First, the network of automation equipment must be kept from entering an uncontrolled state in the event of a failure of the control unit. In order to detect such an emergency, a watchdog mechanism is usually provided: an emergency is always assumed to have occurred as soon as the processor fails to transmit a signal to the bus interface during the course of a preselected period (typically a few seconds).
Second, it is typically necessary to have an additional protection mechanism that is sensitive and that acts even during a significantly shorter time period. The bus interface monitors for a signal, imposed by the processor, inhibiting access by the bus interface. Because the bus interface is generally forced by the protocol on the bus to transmit and receive data very quickly when required, it is also necessary to monitor effectively for signals, such as the inhibit signal described above, within a time frame of a few microseconds. If there is a relatively long inhibit imposed on the data access, delays on the bus system can lead to protocol errors that, in turn, can lead to data losses and should therefore be avoided.
The inhibiting of the data access described above occurs, in particular, in the context of a commonly-occurring and comparatively simple computer architecture that is commonly found and that serves to transfer data from the processor to the bus interface. In particular, there may be a memory module between the processor of the control unit and the bus interface. The memory module, which can be a multi-port storage device, can be written to and read from (e.g., dual port RAM) both by the processor and by the bus interface, and serves to transfer orders to the bus interface, as well as data packets that are to be transmitted to the pieces of automation equipment. The transfer from the control unit to the bus interface can be carried out by means of the following three steps:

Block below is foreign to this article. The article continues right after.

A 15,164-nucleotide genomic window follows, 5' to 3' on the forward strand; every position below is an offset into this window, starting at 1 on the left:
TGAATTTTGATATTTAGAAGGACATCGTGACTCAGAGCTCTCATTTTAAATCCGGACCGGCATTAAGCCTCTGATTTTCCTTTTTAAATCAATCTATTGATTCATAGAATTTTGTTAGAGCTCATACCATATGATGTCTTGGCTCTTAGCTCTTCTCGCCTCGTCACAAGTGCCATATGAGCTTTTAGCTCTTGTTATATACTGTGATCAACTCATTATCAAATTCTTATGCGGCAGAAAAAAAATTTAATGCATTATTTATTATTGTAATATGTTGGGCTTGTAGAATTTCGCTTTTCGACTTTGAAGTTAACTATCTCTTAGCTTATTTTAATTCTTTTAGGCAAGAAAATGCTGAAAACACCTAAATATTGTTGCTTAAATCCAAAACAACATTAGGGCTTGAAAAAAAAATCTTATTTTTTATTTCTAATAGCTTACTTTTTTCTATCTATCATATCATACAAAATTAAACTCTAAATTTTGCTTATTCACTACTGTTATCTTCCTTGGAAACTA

For the reasons described above, fatal errors may occur if the phase for which the bus interface is inhibited lasts longer than a few microseconds. However, this is the case particularly if an interrupt in the program execution occurs during the steps 1-3, and the program does not continue to step 3 until after another routine has been executed.
Such interrupts, though, are quite common in modern operating systems, especially in operating systems that support multitasking. In such systems, it is possible to conceive of different scenarios in which there may be a “controlled” program interrupt, that is to say one that is desired by the architect of the operating system. In the case of operating systems that are capable of multitasking, the available working time of the processor is distributed among the various applications, and the processor of the data processing system changes from one application to another with a specific timing in accordance with an external timer. If the processor receives such a time signal during the execution of the control application of interest, its execution is interrupted and the processor transitions to processing a different application. The processor, however, can also be made to execute certain other tasks and to interrupt the connection to the bus interface in response to other external events (for example the movement of the mouse cursor). Owing to the customary security switching, this leads to emergency securing of the data traffic on the data bus, and can thus lead to complete deactivation of the entire system, in particular during the data transfer operation (the three steps described above).